Grant Awarded in 2015


MEK Inhibition in the Therapy of Histiocytic Neoplasms


OmarAbdel-WahabPrincipal Investigator
Omar Abdel-Wahab, MD
Memorial Sloan Kettering Cancer Center
New York, New York USA

 

 


Date of Award

December 2015

Amount of Award
$50,000

Layperson Summary
Histiocytic diseases are a group of blood disorders that affect both children and adults and can lead to severe disability and death. Until very recently, there were no effective treatments for the more severe forms of these diseases for adults. In 2011, it was discovered that about half of these patients have a mutation (a mistake in the DNA) in a gene called BRAF. Based on this pivotal discovery, we led an international study treating these patients with a medicine, vemurafenib, which blocks this BRAF mutation. The results of this study, which are recently accepted for publication in the New England Journal of Medicine, have been astounding. Not only did all patients feel better and have their disease shrink but, unlike other diseases where patients have received this drug, patients did not develop resistance to treatment over time. These data suggest that patients may be able to remain on vemurafenib indefinitely and carry on normal lives. Unfortunately, half of histiocytosis patients do not have the BRAF mutation and therefore cannot benefit from this breakthrough therapy. We and others have conducted intensive genetic analyses of these “non-BRAF” patients and found that nearly all have mutations in other genes that turn on a single tumor growth pathway. Fortunately, a class of medicines (called “MEK” inhibitors) blocks this pathway. We were able to get compassionate use of a MEK inhibitor in 2 adult patients dying from a histiocytic disorder and both had dramatic resolution of grave symptoms within days of starting treatment. Based on these data, Roche has agreed to provide us their MEK inhibitor, cobimetinib, for a clinical study in these non-BRAF patients. We believe this study will be as effective as the BRAF study and revolutionize care for the non-BRAF patients. This grant from the Histiocytosis Association would provide essential funds for our MEK inhibitor study and related experiments to rigorously prove that the medication works as expected.

Twelve Month Report
Histiocytic diseases are a group of blood disorders that affect both children and adults and can lead to severe disability and death. Until very recently, there were no effective treatments for the more severe forms of these diseases for adults. In 2011, it was discovered that about half of these patients have a mutation (a mistake in the DNA) in a gene called BRAF. Based on this pivotal discovery, we led an international study treating these patients with a medicine, vemurafenib, which blocks this BRAF mutation. The results of this study, which were recently published in the New England Journal of Medicine, have been astounding. Not only did all patients feel better and have their disease shrink but, unlike other diseases where patients have received this drug, patients did not develop resistance to treatment over time. These data suggest that patients may be able to remain on vemurafenib indefinitely and carry on normal lives.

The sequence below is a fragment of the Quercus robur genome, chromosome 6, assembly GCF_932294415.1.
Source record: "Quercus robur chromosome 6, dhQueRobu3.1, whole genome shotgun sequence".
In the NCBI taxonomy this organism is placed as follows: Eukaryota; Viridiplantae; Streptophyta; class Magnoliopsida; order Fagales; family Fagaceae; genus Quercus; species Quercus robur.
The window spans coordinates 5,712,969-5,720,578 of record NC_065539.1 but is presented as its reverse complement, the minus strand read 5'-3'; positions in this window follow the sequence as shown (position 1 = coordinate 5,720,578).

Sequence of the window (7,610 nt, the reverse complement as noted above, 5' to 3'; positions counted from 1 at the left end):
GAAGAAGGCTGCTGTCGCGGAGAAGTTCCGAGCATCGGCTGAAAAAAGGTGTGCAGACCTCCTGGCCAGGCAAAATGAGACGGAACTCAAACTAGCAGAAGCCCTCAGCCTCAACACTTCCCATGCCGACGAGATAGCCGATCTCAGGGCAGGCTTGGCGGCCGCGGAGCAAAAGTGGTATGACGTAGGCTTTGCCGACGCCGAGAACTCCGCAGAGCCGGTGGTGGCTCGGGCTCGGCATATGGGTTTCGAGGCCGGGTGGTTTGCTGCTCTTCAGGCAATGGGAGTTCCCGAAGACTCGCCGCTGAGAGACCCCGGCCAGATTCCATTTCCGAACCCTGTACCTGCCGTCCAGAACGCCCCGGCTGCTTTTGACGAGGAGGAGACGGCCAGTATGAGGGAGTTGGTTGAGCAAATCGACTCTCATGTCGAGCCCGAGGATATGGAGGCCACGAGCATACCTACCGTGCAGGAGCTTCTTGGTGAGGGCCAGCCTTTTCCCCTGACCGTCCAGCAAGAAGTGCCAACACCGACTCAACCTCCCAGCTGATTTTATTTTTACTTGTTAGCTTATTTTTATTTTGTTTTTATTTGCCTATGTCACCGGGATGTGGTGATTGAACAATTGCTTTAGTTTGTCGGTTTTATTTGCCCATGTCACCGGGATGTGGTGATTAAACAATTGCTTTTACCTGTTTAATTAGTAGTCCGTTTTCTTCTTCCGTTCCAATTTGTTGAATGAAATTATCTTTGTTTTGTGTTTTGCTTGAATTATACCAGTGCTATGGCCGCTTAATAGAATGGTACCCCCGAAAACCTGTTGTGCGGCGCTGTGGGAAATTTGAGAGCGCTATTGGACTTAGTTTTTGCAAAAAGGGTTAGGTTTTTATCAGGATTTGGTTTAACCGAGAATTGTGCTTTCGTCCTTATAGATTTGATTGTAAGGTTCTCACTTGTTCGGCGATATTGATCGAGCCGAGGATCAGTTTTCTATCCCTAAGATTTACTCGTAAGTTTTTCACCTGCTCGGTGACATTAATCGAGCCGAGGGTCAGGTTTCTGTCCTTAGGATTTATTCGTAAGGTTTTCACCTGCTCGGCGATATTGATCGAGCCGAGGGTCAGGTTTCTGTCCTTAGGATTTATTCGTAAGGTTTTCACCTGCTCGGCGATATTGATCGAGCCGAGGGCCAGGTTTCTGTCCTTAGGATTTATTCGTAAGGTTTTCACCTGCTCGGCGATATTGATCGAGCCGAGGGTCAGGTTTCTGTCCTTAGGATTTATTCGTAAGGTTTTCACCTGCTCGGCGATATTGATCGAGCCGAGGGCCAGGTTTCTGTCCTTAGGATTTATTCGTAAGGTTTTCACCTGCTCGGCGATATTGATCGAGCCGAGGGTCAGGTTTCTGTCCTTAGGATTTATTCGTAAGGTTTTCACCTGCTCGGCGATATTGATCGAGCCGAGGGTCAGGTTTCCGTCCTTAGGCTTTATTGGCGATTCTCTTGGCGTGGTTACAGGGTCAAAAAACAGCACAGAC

Unfortunately, half of histiocytosis patients do not have the BRAF mutation and therefore cannot benefit from this breakthrough therapy. We and others have conducted intensive genetic analyses of these “non-BRAF” patients and found that nearly all have mutations in other genes that turn on a single tumor growth pathway. Fortunately, a class of medicines (called “MEK” inhibitors) blocks this pathway. Now with funding from the Histiocytosis Association we have launched a clinical trial of the MEK inhibitor cobimetinib for any adult with systemic histiocytosis over the age of 18 who lacks the BRAFV600E mutation and/or has the BRAFV600E mutation but cannot get access to or has failed a BRAF inhibitor. This study is based at Memorial Sloan Kettering Cancer Center and thus far 9 patients have enrolled in the study. You can find more details about this study at www.clinicaltrials.gov under the clinical trial identifier NCT02649972. The results thus far are promising with the treatment appearing to have efficacy as well as safety. In addition to treating patients as part of the clinical trial, we also performed detailed genetic analysis of every patient's histiocytosis to identify the genetic alterations driving their disease. We hope to understand how each patient's mutation affects his or her response to the drug. 

We would like to thank the Histiocytosis Association as well as our patients and their families in the success of this research and the clinical trial.

 


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